Endometriosis: the Suffer in Silence Disease

Updated: Mar 30


It's Endometriosis Awareness Month - let's talk about this painful and stigmatised disease.



Endometriosis is common, despite a lack of public knowledge on the condition, and affects over 1.5 million people in the UK. It can be painfully debilitating for those who battle it every day, with significant lasting effects if not diagnosed early enough.

Endometriosis is the name given to the condition where cells similar to the ones in the lining of the womb grow elsewhere in the body. These cells react to the menstrual cycle each month and also bleed, but there is no way for this blood to leave the body, causing inflammation, pain and the formation of scar tissue. There is currently no cure, but there are different treatments available to reduce the severity of symptoms and improve quality of life.

In 2018 an All-Party Parliamentary Group (APPG) for endometriosis was launched. The group was set up to debate key issues and investigate how patients can receive the support they need. In October 2020 the group released a report revealing the stark reality of diagnosis and treatment of the condition in the UK.

The report highlights statistics that confirm patients with endometriosis face many obstacles, some completely unnecessary, before they can even receive care. On average, it takes eight years for diagnosis in England, the same as a decade ago. This increases to eight and a half years in Scotland and Northern Ireland, and nine years in Wales. Prior to diagnosis 58 percent of people visit their GP over ten times and 41 percent visit over 15 times.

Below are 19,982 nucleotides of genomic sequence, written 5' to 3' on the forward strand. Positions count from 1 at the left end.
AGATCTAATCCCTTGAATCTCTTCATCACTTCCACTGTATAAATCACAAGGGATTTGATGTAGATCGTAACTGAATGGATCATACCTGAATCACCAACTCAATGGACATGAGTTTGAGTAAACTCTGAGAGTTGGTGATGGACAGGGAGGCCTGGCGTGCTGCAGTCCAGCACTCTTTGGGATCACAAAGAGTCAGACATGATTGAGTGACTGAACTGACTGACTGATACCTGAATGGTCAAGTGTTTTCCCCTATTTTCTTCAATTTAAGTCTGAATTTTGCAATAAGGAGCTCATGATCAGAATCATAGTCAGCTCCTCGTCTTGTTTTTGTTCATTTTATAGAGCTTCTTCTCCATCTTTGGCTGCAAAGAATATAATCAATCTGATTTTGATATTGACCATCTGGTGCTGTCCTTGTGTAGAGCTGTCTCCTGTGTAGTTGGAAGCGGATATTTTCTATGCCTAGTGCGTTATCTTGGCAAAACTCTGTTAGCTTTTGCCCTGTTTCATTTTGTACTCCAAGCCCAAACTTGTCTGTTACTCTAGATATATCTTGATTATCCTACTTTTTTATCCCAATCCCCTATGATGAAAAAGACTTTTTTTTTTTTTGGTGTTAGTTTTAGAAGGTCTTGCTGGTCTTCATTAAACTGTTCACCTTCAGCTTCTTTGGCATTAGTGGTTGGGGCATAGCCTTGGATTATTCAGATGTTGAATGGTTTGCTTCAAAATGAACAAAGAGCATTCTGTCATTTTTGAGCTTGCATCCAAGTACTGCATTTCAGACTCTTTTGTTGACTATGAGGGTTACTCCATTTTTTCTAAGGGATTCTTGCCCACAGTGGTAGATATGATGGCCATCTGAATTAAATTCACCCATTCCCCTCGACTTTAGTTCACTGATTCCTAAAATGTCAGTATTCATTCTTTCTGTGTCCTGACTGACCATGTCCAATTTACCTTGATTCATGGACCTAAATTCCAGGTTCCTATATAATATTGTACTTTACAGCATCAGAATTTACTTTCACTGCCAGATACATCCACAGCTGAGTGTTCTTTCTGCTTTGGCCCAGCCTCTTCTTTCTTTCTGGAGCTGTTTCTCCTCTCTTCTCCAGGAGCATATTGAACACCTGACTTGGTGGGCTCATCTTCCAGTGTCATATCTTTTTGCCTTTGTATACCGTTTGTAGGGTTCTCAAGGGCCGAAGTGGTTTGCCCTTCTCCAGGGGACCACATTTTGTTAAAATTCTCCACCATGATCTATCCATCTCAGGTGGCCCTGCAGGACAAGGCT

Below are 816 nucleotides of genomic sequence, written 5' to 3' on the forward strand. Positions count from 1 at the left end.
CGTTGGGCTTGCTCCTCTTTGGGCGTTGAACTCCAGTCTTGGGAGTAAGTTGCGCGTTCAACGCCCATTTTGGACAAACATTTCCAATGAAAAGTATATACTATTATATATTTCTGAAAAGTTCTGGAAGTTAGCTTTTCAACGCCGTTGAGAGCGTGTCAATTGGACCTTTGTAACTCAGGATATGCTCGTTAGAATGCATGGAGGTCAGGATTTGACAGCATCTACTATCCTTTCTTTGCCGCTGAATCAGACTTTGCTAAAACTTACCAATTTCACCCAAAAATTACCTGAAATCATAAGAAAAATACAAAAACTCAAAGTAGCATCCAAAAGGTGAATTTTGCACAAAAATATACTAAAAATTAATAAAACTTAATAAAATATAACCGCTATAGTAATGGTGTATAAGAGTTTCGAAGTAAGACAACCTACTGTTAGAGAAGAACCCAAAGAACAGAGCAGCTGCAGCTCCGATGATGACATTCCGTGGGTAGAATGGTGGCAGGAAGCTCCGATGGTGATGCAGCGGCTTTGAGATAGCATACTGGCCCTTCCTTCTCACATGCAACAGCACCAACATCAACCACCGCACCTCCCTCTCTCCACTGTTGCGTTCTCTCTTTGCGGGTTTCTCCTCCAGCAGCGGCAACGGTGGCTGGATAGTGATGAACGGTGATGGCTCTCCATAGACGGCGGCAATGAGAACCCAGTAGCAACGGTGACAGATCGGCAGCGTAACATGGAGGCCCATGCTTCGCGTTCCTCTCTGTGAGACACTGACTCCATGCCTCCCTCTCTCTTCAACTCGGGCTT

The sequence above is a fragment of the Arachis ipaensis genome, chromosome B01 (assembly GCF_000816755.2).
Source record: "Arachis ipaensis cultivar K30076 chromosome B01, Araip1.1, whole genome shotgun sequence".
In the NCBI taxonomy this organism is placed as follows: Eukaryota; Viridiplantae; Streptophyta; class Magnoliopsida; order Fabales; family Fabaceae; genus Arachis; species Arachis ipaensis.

Sandi Monger, 26, from Norwich, is all too familiar with the symptoms, suffering from incessant pain and sometimes constant bleeding, “When I was younger, I would black out, lose my eyesight and everything, because it would just hurt too much. I was having periods every ten days and they would last from two weeks to six months. I also had pain when I had sex and bleeding after,” says Sandi.


Sandi started going to the doctors for her pain six years before she had surgery for a cyst and was repeatedly misdiagnosed with other health conditions during that time. “I was misdiagnosed with a hip impingement when I was 15. When I was 17, I had an abnormal X-ray and they sent me for an MRI scan which they said was normal, but I later found out I had multiple cysts on my ovaries. When I was 19, they misdiagnosed me with slipped discs and then when I was 20, they misdiagnosed me with hip dysplasia. I think I saw about 15 different doctors. I went to five different GP practises and three different hospitals and most of the time they said, ‘there’s nothing wrong with you, this is all normal’. Another doctor said, ‘oh, it’s probably just IBS’ [irritable bowel syndrome],” she continues.

Kayleigh Avis, 24, from Kent, felt she wasn’t taken seriously by her doctor: “I’d gone to a doctor for years and she just kept telling me it was my mental side making up the pain. She wouldn’t give me any pain medication. It wasn’t until I had a large cyst that I was scanned, and they found both cysts and endometriosis,” she says.

The issue is hugely affected by gender bias, with young women not having their pain taken seriously and regularly feeling the dismissal is due to the combination of their age and gender.

Olivia Martin, 20, from Hertfordshire, was fearful of the long-term effects of endometriosis and felt her age affected her treatment: “I know I was so scared at the thought of infertility, which is a huge effect of having this condition. They [doctors] were really hesitant to do or discuss anything other than put me on the pill as I was so young,” she says.

A lack of research into the disease is a contributing factor to the absence of information circulated to young people.